I don't know about dell customer service, but IBM's has always been very prompt. as with any laptop (no matter what the company), I recommend spending the extra $70-100 and getting a 2-3 year warranty. in the case of IBM, if you call with a problem, they'll overnight you a box and you can send it out to them to be fixed - takes about a week depending on how complex the problem is. I've only used it once (lightning strike - cable modem - don't ask) and it was pretty painless.

Tuesday, January 6, 2004

For quality no questions about IBM is way better

the artist formerly known as prince
Tuesday, January 6, 2004

I've been very happy with the build quality of my ThinkPad (T30), and the one time it needed service, the response from IBM was excellent.  I would definitely buy from them again...

Tim Lara
Tuesday, January 6, 2004

IBM are expensive. And AMAZINGLY good. The thinkpads all come with a 3 year warranty. They boot Linux witout grief. Two and a half years old, my thinkpad has yet to develop the creaks and flimsinesses other laptops do. In fact, the main problem with my thinkpad is that I've used it so much that the lettering on the keyboard is wearing off...

I've never had a Dell laptop. My other half has. He tends to prefix "Dell" with a word starting with "F". I don't think he's a fan.

Tuesday, January 6, 2004

I've always used Dell equipment, because of the convenience of ordering and the price.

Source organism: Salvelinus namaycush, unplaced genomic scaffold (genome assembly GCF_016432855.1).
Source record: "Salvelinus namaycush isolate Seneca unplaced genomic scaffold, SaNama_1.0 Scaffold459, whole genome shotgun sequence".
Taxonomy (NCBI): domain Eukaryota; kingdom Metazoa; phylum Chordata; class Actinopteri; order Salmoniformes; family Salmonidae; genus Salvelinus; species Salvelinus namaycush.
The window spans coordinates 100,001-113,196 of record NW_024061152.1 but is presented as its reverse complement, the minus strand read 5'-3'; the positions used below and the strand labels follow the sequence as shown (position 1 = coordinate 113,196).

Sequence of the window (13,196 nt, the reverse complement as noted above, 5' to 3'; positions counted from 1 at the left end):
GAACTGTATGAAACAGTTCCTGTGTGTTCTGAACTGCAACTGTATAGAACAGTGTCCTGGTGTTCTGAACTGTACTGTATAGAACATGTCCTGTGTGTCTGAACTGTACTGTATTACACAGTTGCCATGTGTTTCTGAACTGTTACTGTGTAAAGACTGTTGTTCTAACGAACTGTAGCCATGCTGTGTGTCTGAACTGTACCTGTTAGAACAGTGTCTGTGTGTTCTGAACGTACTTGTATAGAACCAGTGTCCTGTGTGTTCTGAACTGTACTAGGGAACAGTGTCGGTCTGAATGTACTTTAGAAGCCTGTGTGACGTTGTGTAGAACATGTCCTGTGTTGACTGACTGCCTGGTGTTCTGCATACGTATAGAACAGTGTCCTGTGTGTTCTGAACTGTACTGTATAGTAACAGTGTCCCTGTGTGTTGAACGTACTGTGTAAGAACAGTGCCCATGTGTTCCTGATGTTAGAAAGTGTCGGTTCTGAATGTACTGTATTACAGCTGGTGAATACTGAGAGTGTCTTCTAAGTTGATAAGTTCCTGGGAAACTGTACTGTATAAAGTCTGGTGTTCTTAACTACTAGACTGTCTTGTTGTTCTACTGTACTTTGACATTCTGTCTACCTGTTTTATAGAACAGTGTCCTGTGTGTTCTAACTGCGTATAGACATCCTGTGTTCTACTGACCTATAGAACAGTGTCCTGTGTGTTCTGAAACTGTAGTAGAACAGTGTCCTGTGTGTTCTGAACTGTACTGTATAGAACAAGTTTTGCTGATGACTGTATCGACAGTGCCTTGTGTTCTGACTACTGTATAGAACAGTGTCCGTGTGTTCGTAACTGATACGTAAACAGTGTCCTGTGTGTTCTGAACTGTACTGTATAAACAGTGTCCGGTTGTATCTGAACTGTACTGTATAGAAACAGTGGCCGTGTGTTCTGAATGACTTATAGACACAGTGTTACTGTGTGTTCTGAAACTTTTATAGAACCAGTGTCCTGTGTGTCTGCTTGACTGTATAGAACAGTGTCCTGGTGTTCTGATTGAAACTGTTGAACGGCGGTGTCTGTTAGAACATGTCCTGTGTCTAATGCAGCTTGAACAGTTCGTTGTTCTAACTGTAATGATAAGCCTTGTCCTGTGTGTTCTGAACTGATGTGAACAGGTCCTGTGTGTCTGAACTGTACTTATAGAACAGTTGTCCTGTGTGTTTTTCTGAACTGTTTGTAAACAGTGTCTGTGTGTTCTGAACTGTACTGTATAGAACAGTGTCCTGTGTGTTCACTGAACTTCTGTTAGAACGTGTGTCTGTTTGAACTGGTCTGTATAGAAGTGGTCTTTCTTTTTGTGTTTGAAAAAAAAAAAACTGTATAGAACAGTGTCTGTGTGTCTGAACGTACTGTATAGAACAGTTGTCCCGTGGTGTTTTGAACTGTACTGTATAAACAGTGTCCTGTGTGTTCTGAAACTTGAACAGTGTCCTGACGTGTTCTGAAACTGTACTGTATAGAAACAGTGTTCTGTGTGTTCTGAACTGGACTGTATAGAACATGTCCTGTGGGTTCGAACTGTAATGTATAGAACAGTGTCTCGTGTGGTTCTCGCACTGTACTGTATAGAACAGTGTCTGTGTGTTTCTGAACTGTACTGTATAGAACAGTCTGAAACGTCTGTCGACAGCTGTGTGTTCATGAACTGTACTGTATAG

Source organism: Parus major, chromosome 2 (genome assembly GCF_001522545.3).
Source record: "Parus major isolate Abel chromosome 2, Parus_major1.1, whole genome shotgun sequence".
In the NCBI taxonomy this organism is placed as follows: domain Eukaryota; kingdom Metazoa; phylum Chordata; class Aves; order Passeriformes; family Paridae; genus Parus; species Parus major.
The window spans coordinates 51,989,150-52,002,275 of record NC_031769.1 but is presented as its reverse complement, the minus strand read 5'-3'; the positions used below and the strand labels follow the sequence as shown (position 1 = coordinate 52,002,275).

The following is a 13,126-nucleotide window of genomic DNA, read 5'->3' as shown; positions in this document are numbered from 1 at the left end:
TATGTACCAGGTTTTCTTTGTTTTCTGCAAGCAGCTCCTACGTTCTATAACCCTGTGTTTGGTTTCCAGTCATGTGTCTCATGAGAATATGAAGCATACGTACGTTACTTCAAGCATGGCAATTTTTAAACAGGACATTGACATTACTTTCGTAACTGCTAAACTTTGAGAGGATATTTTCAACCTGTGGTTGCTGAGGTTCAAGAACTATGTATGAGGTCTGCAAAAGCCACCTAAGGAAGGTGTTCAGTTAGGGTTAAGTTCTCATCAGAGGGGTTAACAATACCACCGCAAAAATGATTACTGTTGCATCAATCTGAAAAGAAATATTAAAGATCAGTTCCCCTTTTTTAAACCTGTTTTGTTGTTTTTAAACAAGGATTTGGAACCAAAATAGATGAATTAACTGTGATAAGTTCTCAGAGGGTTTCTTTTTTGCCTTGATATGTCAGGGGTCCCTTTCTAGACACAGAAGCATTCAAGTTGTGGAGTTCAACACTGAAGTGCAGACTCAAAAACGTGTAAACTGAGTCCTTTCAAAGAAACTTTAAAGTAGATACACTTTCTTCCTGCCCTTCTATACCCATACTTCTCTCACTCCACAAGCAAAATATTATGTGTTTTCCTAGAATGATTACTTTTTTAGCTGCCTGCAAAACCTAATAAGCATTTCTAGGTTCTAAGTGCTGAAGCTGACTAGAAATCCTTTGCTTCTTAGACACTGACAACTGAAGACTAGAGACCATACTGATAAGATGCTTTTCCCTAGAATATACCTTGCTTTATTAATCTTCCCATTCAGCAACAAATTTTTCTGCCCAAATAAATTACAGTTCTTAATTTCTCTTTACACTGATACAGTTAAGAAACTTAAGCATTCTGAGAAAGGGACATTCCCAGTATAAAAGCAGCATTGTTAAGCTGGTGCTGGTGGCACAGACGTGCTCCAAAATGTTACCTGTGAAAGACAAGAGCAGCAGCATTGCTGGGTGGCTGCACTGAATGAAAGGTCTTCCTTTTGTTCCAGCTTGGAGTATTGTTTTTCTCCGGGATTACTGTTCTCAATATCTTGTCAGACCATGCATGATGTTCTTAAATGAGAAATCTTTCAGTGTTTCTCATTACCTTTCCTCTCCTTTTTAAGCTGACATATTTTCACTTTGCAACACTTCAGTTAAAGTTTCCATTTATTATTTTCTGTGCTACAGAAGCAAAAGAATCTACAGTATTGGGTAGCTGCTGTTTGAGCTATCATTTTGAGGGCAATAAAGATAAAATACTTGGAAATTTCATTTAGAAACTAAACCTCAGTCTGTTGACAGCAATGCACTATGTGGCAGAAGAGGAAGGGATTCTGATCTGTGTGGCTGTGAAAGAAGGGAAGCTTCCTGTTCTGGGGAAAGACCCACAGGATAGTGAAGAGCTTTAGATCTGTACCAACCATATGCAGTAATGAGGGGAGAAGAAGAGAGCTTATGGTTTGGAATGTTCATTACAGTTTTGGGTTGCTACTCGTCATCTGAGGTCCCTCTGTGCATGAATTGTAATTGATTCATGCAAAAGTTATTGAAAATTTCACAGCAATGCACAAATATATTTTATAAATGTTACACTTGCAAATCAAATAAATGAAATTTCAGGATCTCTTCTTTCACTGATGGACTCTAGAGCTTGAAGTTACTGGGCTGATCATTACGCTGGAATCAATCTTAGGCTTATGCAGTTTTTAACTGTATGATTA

I have just received my first IBM ThinkPad, an X31. Paid more than the D400 i was considering, but I am SOOOO glad I coughed up for this one instead.

The craftsmanship is superb. Even though this sucker only weights 3.6lbs, it feels SOLID.  The Dell laptops at my company only seem to last 12-18 months or so, and feel flimsy from the getgo. 

I was also debating between the X31 and the T41.  A new model of the T series is due out in Feb (T50 ?  with the new 1.8ghz 2nd gen Pentium M).  X40 will be out soon too, even thinner and lighter than the X31, but with a low voltage 1GHZ 2nd gen Pentium M.

Tuesday, January 6, 2004


Cellular phone.

Third mouse button/wheel.

Windows key.

I find some things are hard to give up, once they've been integrated into your life. IBM should stop their "design whine" about OS/2 losing to Windows, and add a Windows key to their laptops. Stupid as it might sound, it would definitely prevent almost every hardcore user I know from using an IBM laptop.

Brad Wilson (
Tuesday, January 6, 2004